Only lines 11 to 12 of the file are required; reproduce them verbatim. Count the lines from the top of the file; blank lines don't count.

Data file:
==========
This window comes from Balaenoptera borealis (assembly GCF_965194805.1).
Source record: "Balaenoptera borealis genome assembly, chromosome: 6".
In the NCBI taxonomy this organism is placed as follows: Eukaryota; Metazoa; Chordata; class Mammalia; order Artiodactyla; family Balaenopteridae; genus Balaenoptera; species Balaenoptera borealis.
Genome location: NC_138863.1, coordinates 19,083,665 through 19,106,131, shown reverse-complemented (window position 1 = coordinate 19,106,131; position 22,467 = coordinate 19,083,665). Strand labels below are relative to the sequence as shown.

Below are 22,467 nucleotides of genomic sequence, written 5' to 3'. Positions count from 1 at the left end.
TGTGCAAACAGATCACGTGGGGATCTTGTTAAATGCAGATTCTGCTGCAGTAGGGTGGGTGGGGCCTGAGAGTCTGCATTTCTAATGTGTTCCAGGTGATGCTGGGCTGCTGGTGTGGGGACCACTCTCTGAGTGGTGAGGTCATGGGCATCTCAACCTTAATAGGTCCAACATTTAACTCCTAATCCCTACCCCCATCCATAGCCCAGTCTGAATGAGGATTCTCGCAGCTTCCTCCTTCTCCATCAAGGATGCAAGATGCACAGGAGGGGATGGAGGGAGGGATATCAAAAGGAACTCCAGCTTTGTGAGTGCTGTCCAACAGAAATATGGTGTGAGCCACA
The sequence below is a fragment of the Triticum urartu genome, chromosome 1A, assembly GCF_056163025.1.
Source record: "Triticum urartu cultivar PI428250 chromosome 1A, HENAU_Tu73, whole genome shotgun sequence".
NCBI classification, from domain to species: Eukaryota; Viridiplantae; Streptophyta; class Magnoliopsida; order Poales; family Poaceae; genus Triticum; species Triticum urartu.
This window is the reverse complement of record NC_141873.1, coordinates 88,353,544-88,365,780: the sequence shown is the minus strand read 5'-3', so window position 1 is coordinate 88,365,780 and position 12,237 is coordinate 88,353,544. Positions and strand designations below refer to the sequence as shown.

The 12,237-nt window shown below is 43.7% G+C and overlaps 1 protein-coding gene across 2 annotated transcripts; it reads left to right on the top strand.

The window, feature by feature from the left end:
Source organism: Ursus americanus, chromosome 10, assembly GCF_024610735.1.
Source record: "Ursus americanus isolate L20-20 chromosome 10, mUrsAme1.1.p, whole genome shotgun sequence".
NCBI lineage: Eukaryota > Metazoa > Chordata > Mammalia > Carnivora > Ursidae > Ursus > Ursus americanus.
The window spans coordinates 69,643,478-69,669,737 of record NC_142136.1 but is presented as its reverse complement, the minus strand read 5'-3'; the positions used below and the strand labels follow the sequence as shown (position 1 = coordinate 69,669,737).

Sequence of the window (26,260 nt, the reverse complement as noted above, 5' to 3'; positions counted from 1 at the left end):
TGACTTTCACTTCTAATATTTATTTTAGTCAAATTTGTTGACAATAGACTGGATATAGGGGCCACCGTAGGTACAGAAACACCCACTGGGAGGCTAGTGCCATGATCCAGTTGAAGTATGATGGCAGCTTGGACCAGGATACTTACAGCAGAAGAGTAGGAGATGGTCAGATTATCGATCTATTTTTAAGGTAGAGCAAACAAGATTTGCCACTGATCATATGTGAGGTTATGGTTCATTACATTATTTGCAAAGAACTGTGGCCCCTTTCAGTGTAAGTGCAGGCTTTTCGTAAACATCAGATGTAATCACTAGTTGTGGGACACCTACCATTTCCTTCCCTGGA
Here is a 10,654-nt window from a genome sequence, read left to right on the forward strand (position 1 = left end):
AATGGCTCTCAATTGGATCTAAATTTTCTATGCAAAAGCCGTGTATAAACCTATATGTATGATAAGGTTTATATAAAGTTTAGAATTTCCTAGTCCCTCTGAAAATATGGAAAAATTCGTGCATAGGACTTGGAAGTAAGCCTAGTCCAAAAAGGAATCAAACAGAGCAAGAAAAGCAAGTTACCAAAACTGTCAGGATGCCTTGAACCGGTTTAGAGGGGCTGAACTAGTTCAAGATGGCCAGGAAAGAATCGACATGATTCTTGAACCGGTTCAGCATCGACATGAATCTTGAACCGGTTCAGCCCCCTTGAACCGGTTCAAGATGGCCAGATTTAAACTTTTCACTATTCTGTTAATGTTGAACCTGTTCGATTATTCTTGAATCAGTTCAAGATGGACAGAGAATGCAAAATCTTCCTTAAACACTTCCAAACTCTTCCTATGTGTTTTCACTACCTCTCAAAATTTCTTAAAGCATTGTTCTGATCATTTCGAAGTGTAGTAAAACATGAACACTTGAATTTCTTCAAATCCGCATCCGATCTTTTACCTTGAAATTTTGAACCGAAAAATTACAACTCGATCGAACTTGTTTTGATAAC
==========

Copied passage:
The 12,237-nt window shown below is 43.7% G+C and overlaps 1 protein-coding gene across 2 annotated transcripts; it reads left to right on the top strand.

The window, feature by feature from the left end: